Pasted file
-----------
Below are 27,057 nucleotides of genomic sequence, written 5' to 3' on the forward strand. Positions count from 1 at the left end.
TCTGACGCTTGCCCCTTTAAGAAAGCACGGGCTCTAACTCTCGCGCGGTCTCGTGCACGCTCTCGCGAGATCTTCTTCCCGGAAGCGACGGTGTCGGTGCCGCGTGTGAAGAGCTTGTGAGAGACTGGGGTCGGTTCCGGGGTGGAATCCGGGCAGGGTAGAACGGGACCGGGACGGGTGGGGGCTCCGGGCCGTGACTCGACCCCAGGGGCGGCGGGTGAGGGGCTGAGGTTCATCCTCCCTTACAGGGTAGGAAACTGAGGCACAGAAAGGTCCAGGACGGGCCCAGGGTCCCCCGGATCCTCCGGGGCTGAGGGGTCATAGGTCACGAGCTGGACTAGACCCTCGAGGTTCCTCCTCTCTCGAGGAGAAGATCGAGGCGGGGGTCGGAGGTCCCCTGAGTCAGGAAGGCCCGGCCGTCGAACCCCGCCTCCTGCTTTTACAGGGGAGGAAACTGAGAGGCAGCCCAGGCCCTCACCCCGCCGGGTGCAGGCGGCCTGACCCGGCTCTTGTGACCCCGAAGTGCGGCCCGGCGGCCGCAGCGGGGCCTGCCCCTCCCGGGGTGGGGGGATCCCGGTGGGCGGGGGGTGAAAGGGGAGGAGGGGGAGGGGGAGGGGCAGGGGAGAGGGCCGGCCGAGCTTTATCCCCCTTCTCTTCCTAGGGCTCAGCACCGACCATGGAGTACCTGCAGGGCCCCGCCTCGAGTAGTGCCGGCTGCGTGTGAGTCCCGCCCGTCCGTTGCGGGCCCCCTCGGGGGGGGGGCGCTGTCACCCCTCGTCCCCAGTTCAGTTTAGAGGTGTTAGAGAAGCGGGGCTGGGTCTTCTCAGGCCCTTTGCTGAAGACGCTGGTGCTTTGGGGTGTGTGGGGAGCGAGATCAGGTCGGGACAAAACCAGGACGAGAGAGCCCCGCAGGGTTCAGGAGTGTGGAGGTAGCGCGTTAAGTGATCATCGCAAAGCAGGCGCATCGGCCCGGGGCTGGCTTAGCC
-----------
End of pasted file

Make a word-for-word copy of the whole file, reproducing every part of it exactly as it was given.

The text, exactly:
Below are 27,057 nucleotides of genomic sequence, written 5' to 3' on the forward strand. Positions count from 1 at the left end.
TCTGACGCTTGCCCCTTTAAGAAAGCACGGGCTCTAACTCTCGCGCGGTCTCGTGCACGCTCTCGCGAGATCTTCTTCCCGGAAGCGACGGTGTCGGTGCCGCGTGTGAAGAGCTTGTGAGAGACTGGGGTCGGTTCCGGGGTGGAATCCGGGCAGGGTAGAACGGGACCGGGACGGGTGGGGGCTCCGGGCCGTGACTCGACCCCAGGGGCGGCGGGTGAGGGGCTGAGGTTCATCCTCCCTTACAGGGTAGGAAACTGAGGCACAGAAAGGTCCAGGACGGGCCCAGGGTCCCCCGGATCCTCCGGGGCTGAGGGGTCATAGGTCACGAGCTGGACTAGACCCTCGAGGTTCCTCCTCTCTCGAGGAGAAGATCGAGGCGGGGGTCGGAGGTCCCCTGAGTCAGGAAGGCCCGGCCGTCGAACCCCGCCTCCTGCTTTTACAGGGGAGGAAACTGAGAGGCAGCCCAGGCCCTCACCCCGCCGGGTGCAGGCGGCCTGACCCGGCTCTTGTGACCCCGAAGTGCGGCCCGGCGGCCGCAGCGGGGCCTGCCCCTCCCGGGGTGGGGGGATCCCGGTGGGCGGGGGGTGAAAGGGGAGGAGGGGGAGGGGGAGGGGCAGGGGAGAGGGCCGGCCGAGCTTTATCCCCCTTCTCTTCCTAGGGCTCAGCACCGACCATGGAGTACCTGCAGGGCCCCGCCTCGAGTAGTGCCGGCTGCGTGTGAGTCCCGCCCGTCCGTTGCGGGCCCCCTCGGGGGGGGGGCGCTGTCACCCCTCGTCCCCAGTTCAGTTTAGAGGTGTTAGAGAAGCGGGGCTGGGTCTTCTCAGGCCCTTTGCTGAAGACGCTGGTGCTTTGGGGTGTGTGGGGAGCGAGATCAGGTCGGGACAAAACCAGGACGAGAGAGCCCCGCAGGGTTCAGGAGTGTGGAGGTAGCGCGTTAAGTGATCATCGCAAAGCAGGCGCATCGGCCCGGGGCTGGCTTAGCC